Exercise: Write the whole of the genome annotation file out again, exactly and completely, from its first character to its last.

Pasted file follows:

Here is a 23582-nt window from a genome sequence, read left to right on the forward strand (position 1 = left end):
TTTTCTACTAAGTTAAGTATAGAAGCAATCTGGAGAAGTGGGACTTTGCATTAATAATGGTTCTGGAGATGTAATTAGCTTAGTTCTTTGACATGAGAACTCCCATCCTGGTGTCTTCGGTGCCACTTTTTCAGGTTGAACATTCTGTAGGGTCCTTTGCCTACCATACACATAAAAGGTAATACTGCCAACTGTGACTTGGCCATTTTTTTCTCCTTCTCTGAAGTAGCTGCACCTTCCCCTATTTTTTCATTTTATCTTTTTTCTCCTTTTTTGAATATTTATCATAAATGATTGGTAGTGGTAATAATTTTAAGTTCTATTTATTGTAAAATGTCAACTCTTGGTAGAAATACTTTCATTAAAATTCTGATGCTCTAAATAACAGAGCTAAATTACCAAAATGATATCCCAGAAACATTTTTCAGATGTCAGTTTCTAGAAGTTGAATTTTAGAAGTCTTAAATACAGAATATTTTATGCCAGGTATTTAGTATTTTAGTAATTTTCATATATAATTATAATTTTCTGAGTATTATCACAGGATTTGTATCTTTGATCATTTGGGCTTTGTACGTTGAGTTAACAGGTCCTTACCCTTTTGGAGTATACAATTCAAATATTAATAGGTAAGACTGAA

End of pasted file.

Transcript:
Here is a 23582-nt window from a genome sequence, read left to right on the forward strand (position 1 = left end):
TTTTCTACTAAGTTAAGTATAGAAGCAATCTGGAGAAGTGGGACTTTGCATTAATAATGGTTCTGGAGATGTAATTAGCTTAGTTCTTTGACATGAGAACTCCCATCCTGGTGTCTTCGGTGCCACTTTTTCAGGTTGAACATTCTGTAGGGTCCTTTGCCTACCATACACATAAAAGGTAATACTGCCAACTGTGACTTGGCCATTTTTTTCTCCTTCTCTGAAGTAGCTGCACCTTCCCCTATTTTTTCATTTTATCTTTTTTCTCCTTTTTTGAATATTTATCATAAATGATTGGTAGTGGTAATAATTTTAAGTTCTATTTATTGTAAAATGTCAACTCTTGGTAGAAATACTTTCATTAAAATTCTGATGCTCTAAATAACAGAGCTAAATTACCAAAATGATATCCCAGAAACATTTTTCAGATGTCAGTTTCTAGAAGTTGAATTTTAGAAGTCTTAAATACAGAATATTTTATGCCAGGTATTTAGTATTTTAGTAATTTTCATATATAATTATAATTTTCTGAGTATTATCACAGGATTTGTATCTTTGATCATTTGGGCTTTGTACGTTGAGTTAACAGGTCCTTACCCTTTTGGAGTATACAATTCAAATATTAATAGGTAAGACTGAA